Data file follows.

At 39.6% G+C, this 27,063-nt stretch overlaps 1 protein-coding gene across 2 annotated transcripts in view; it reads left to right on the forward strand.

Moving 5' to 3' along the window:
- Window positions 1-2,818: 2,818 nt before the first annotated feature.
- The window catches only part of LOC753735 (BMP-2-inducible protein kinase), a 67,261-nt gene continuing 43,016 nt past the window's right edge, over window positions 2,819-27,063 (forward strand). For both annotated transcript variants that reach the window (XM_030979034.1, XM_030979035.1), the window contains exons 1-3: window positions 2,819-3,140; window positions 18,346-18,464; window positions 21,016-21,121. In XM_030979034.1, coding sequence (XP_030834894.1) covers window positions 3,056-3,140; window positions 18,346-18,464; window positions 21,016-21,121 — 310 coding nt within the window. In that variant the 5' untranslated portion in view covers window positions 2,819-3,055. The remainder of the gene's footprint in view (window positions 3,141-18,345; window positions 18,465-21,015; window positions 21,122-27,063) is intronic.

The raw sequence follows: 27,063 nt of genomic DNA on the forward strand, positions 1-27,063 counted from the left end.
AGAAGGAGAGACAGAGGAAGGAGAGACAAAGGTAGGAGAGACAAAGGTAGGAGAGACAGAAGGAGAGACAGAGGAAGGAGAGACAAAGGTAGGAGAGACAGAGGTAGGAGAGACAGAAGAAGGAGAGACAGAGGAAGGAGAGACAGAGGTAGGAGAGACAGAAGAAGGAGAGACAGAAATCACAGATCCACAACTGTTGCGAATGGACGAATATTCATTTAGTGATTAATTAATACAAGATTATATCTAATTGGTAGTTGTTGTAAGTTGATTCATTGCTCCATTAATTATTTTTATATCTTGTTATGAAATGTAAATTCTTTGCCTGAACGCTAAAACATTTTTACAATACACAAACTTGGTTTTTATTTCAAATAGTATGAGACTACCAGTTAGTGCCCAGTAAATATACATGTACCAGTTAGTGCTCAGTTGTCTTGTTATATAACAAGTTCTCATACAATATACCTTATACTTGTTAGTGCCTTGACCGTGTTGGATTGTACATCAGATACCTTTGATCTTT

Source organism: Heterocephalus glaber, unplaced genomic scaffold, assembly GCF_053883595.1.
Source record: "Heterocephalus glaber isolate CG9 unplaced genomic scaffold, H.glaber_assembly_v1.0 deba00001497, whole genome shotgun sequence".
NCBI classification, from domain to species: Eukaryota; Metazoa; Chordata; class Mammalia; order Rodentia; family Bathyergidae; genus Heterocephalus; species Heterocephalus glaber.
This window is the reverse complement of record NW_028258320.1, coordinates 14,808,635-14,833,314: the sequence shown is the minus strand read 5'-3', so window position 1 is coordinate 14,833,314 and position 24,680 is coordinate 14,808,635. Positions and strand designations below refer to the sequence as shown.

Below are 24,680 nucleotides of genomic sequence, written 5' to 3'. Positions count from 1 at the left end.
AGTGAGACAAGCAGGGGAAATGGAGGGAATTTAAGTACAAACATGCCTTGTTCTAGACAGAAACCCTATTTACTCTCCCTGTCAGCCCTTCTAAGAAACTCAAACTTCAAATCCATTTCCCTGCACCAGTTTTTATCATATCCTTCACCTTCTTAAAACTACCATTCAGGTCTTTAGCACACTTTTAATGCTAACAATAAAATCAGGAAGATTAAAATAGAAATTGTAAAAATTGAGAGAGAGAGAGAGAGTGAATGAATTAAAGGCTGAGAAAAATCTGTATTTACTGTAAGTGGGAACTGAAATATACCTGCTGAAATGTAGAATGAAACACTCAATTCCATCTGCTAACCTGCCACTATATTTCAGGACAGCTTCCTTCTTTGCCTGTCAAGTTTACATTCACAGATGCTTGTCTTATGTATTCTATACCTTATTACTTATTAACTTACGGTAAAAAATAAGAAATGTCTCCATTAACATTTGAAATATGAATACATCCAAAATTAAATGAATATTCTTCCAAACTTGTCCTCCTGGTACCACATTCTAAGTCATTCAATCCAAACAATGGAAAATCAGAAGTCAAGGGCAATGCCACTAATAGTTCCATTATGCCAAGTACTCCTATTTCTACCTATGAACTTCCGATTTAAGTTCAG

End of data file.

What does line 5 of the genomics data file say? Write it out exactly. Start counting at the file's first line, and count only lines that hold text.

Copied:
The raw sequence follows: 27,063 nt of genomic DNA on the forward strand, positions 1-27,063 counted from the left end.